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Officials announce strategic hiring of noted food science researcher

Officials announce strategic hiring of noted food science researcher

Texas Tech continued its quest toward Tier One status with the strategic hiring of a respected food science researcher who will help grow the university’s research capabilities. The newly added faculty member is Kendra Nightingale, now an associate professor with the university’s Department of Animal and Food Sciences.

Nightingale, who joins the Tech faculty in September, was formerly an associate professor in Colorado State University’s Department of Animal Science.

Her research focuses primarily on pre- and post-harvest food safety. Her work has included gaining a more comprehensive understanding of the molecular ecology and transmission dynamics of food borne pathogens throughout the human food chain, as well as identifying risk factors that contribute to loading of the human food chain with food borne pathogens and the subsequent spread of these pathogens along the food continuum.

She’s also interested in probing the molecular evolution and population structure of human food borne and animal pathogens, and defining the underlying genetic mechanisms responsible for observed differences in virulence phenotypes within a given pathogen species. Nightingale received her bachelor’s degree in animal science and master’s degree in food science from Kansas State University. Her doctorate in science and technology is from Cornell University.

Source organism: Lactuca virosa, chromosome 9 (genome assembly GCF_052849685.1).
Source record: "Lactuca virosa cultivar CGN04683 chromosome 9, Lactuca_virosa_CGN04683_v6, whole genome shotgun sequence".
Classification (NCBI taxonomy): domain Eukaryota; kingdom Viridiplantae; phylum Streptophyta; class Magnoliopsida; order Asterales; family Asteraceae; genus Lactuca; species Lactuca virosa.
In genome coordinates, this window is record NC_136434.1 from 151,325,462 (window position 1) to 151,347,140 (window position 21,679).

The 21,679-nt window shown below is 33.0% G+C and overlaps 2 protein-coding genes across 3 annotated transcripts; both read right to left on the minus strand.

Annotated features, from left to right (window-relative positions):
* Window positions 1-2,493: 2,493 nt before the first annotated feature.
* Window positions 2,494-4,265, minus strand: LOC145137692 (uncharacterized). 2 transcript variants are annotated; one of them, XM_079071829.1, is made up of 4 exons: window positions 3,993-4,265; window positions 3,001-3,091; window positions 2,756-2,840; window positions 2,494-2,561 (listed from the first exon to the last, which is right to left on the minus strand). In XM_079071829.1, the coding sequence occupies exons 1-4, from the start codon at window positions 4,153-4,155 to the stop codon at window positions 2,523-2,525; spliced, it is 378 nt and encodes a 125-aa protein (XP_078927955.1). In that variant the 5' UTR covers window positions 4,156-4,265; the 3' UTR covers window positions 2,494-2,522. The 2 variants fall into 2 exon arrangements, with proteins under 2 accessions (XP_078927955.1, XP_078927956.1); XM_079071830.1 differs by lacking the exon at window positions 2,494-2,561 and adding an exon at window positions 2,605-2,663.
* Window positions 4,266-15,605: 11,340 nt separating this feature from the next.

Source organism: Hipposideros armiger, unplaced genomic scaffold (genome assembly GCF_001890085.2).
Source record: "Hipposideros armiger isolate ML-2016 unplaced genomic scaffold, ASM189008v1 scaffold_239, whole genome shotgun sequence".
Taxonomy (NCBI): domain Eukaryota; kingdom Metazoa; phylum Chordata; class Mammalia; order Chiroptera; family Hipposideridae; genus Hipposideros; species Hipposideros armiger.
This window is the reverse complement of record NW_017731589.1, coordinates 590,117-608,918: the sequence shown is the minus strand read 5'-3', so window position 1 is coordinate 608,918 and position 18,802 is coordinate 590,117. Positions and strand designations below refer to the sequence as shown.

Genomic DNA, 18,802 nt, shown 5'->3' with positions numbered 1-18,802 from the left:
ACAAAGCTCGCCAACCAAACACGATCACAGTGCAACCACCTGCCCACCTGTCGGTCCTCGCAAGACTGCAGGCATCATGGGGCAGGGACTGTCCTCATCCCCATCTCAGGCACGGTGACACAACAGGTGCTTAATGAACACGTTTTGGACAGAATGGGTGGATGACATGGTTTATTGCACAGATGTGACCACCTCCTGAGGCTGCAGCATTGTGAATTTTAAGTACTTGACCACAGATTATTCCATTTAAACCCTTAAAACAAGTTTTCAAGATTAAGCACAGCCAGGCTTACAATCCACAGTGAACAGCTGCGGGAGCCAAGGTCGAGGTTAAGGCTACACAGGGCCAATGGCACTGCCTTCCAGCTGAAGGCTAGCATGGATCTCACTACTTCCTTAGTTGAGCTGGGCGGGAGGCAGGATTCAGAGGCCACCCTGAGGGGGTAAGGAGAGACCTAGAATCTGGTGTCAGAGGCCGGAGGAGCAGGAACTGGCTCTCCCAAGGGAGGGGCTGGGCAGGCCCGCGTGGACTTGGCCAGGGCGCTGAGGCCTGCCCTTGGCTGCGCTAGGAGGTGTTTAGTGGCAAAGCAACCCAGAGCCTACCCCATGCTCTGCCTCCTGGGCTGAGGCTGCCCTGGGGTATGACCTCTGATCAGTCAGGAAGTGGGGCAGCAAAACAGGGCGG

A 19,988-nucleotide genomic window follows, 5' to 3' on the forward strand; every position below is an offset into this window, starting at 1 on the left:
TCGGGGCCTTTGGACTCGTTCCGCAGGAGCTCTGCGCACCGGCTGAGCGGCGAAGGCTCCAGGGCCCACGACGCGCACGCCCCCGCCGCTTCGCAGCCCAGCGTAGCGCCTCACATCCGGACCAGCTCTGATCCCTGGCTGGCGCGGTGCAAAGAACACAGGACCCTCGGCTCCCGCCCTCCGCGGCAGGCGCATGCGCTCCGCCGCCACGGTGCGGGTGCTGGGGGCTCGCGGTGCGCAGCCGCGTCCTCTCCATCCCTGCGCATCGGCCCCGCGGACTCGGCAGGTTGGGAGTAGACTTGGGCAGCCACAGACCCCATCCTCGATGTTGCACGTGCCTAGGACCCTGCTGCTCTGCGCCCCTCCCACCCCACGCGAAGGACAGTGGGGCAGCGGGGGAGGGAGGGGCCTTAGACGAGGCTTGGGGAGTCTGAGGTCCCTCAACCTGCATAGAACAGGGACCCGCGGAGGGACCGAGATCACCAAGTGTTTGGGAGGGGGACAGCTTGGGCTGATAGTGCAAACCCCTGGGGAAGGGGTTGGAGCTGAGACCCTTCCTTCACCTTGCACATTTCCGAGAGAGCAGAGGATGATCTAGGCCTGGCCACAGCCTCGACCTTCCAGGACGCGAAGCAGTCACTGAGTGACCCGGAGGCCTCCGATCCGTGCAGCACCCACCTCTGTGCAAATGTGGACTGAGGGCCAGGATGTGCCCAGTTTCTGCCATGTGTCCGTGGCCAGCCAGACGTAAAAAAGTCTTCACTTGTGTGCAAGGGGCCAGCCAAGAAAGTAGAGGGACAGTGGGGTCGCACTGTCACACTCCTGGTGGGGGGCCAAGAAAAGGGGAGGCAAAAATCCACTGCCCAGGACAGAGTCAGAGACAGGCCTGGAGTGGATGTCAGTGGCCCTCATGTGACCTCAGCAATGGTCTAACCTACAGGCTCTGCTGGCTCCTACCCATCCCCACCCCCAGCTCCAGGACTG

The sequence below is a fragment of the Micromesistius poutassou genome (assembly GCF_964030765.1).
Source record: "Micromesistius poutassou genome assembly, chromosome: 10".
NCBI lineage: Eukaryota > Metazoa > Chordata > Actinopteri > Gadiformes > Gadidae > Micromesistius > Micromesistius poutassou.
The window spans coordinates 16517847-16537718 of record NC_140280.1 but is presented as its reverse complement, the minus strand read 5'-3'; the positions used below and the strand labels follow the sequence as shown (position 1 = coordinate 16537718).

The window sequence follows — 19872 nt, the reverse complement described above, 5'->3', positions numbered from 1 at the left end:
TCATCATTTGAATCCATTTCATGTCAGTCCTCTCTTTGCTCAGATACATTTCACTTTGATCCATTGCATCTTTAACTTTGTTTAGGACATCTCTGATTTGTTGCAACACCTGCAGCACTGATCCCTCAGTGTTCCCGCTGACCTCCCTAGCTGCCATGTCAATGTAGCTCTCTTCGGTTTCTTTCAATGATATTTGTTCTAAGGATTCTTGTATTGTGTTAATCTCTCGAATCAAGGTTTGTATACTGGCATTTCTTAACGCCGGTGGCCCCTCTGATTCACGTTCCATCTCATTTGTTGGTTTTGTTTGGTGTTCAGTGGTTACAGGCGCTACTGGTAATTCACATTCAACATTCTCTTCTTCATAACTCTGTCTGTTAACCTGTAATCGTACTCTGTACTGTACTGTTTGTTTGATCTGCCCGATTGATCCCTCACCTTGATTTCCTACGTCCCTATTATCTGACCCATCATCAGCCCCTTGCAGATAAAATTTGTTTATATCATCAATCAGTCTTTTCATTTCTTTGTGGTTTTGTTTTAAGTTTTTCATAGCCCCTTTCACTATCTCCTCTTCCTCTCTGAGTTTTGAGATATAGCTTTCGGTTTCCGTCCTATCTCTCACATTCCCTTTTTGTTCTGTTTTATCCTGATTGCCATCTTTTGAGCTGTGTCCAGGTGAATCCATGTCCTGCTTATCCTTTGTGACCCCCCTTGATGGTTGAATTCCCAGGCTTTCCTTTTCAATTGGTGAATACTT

Hiring of strategic researchers like Nightingale is one of the key elements in becoming a Tier One research institute, university officials stressed. “To reach Tier One status, we cannot take small steps forward,” said Texas Tech President Guy Bailey. “We must make a quantum leap.”

Attracting new, high-profile faculty members is one way to increase not only the caliber of research that Texas Tech can do in the future, but also the quality of education students can receive, he said.

Taylor Eighmy, vice president of research, added that through the strategic hiring process, the university will increase its national research visibility. “Texas Tech has a wonderful opportunity to strategically expand externally funded research, promote economic development and further its creative activity,” he said. “Hiring top-level researchers such as these will ensure Texas Tech’s future credentials as a top public research university.”

Achieving National Research University designation, or Tier One, would put Texas Tech into an elite category of universities. National research universities have annual research expenditures of at least $100 million. They offer more than 50 doctoral degree programs and have more than 1,000 tenure track faculty. They also usually have large undergraduate populations and offer a wide-range of undergraduate degrees.

Written by Norman Martin

CONTACT: Leslie Thompson, chairman and professor, Department of Animal and Food Sciences, Texas Tech University at 806-742-2805 ext 224 or leslie.thompson@ttu.edu

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